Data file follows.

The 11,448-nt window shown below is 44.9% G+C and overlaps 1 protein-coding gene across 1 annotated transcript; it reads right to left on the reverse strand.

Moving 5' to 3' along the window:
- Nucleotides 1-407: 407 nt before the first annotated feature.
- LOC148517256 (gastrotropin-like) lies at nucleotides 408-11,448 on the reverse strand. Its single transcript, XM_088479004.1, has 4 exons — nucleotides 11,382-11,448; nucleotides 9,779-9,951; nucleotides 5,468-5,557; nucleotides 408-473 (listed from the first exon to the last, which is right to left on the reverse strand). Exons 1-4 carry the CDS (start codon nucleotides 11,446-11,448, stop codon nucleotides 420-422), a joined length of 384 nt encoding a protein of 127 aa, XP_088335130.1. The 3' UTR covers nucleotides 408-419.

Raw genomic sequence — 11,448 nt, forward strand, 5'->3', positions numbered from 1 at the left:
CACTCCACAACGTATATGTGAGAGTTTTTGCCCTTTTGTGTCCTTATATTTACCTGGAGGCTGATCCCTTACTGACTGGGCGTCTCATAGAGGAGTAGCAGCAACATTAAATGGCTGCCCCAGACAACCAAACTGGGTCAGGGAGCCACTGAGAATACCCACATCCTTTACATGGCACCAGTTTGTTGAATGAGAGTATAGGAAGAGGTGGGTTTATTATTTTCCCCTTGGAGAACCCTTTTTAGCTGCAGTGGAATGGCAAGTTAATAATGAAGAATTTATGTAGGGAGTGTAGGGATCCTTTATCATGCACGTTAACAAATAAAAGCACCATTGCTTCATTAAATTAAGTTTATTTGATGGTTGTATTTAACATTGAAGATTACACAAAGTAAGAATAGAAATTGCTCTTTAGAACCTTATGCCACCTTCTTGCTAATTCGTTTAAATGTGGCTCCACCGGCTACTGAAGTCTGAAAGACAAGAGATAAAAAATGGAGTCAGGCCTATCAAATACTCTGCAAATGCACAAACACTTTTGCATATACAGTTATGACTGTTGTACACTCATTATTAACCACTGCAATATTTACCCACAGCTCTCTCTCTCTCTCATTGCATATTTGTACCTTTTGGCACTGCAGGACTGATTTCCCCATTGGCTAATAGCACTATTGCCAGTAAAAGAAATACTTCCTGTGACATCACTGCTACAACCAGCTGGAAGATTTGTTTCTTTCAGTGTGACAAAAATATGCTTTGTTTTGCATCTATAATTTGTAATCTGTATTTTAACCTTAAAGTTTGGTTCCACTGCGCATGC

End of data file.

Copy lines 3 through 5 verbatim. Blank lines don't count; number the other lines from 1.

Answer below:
- Nucleotides 1-407: 407 nt before the first annotated feature.
- LOC148517256 (gastrotropin-like) lies at nucleotides 408-11,448 on the reverse strand. Its single transcript, XM_088479004.1, has 4 exons — nucleotides 11,382-11,448; nucleotides 9,779-9,951; nucleotides 5,468-5,557; nucleotides 408-473 (listed from the first exon to the last, which is right to left on the reverse strand). Exons 1-4 carry the CDS (start codon nucleotides 11,446-11,448, stop codon nucleotides 420-422), a joined length of 384 nt encoding a protein of 127 aa, XP_088335130.1. The 3' UTR covers nucleotides 408-419.

Raw genomic sequence — 11,448 nt, forward strand, 5'->3', positions numbered from 1 at the left: